Halo Nevus and Nevus Spilus

February 1, 2006

A white ring recently developed around this lesion on the upper back of a 15-year-old boy. Is there any reason for concern--and what clues would you use to suggest the need for a biopsy?

Case 1:

A white ring recently developed around this lesion on the upper back of a 15-year-old boy. Is there any reason for concern--and what clues would you use to suggest the need for a biopsy?

Case 1: This is a halo nevus. Halo nevi are the easiest nevi to diagnose and manage. They are also among the nevi that cause me the greatest concern. Halo nevi occur in fewer than 1% of the pediatric population, but I suspect that they are vastly underreported by patients. In Caucasians, the halo is commonly difficult to discern. The mean age of patients who present with halo nevi is said to be about 15 years. What is frightening is that approximately 20% of patients who present with halo nevi also have atypical nevi or melanoma or associated vitiligo.

I think of these lesions as nevi that develop a halo rather than as a separate variant of nevi. The typical halo nevus appears on the trunk--particularly on the upper back. Patients report that a hypopigmented halo became noticeable over several months. There is rarely any history or sign of inflammation. The halo is usually a few millimeters wide, uniform, and circumferential about a central nevus.

The most important aspect of the physical examination is to clearly identify the morphologic features of the central pigmented nevus. The features should be assessed as one would any pigmented lesion of the skin that is undergoing change. The color of the nevus should be even and the borders regular. The nevus itself should be central within the halo, with a clear definition to the interface between the halo and the pigmented border (A).

The natural history of a halo nevus is not very well documented. In my experience, the pigmented lesion within the typical halo nevus becomes lighter with time--usually in an even and predictable manner (B).

This change occurs over years until the pigmentation has disappeared and the halo has repigmented. Problems occur if the regression is irregular, resulting in an unusual pigment pattern or the development of scale or other surface change.However, all degrees of regression may occur. Some lesions remain stable for years. Others progress rapidly, with simultaneous development of haloes surrounding multiple other nevi. All of these patterns may be innocent; on occasion, however, they may represent an atypical or malignant pattern-- either to the nevus itself or as a clue to changes in another nevus that may be atypical or malignant.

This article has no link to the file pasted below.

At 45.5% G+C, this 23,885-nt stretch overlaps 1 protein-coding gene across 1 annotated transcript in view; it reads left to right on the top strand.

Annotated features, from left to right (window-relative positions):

In a young child with a "typical" halo nevus, I can be reassuring. I do, however, examine all of the child's other nevi and I request an annual follow-up examination so that I can spot early changes. This is particularly important in a child who has multiple atypical nevi or who has a family history of multiple atypical nevi or malignant melanoma.

If the nevus itself exhibits any significant irregularity in pigmentation, if the pigmented area is not central within the halo, or if there is persistent erythema, I recommend removal of the nevus--along with the halo if possible.

Case 2:

A 16-year-old girl is brought for evaluation of this pigmented lesion on her upper arm, which has been present since she was 2 years old. She asks whether it should be removed in light of her mother's recent history of malignant melanoma.

Is this lesion benign? Does it need to be removed?

Case 2: Nevus spilus or speckled lentiginous nevus is another pigmented lesion that is easy to recognize. Such lesions can sometimes be difficult to manage because there have been an increasing number of reports of the development of malignant melanoma within these nevi--although such cases are still rare. Therefore, it is becoming increasingly important to recognize these lesions and to establish a protocol for patient education and regular evaluation.

The typical nevus spilus is well demarcated and has an evenly pigmented light brown macular background. It usually measures 2 to 6 cm in diameter, but large (1 to 20 cm) lesions are not uncommon. Multiple 2 to 4-mm macular and papular pigmented lesions are randomly scattered throughout. The lesions often start out with only a few speckles; more appear during childhood. The "typical" nevus spilus can be considered benign as long as it retains this characteristic morphology. The diagnosis is almost always clinical.

The nevus is usually acquired. However, nevus spilus has also been reported in 2 of 1000 newborns as a congenital variant. Approximately 2% of schoolchildren have been noted to have such lesions. Histologically, the tan background reveals hyperplasia of the melanocytes and the smaller papules are simple nevocellular nevi.

These large lesions must be followed closely over time because atypical melanocytic proliferations will lead to melanoma. Therefore, I monitor these children closely and instruct parents to contact me if the lesions change. I also recommend that congenital lesions be followed closely.

I instruct patients with "small typical lesions" that periodic assessment is approriate but I do not see these patients more often than yearly unless a change in one of the small nevi speckling the lesion suggests atypical melanocytic change. The same criteria for assessment of all pigmented lesions apply to these lesions as well (ie, ABCDE).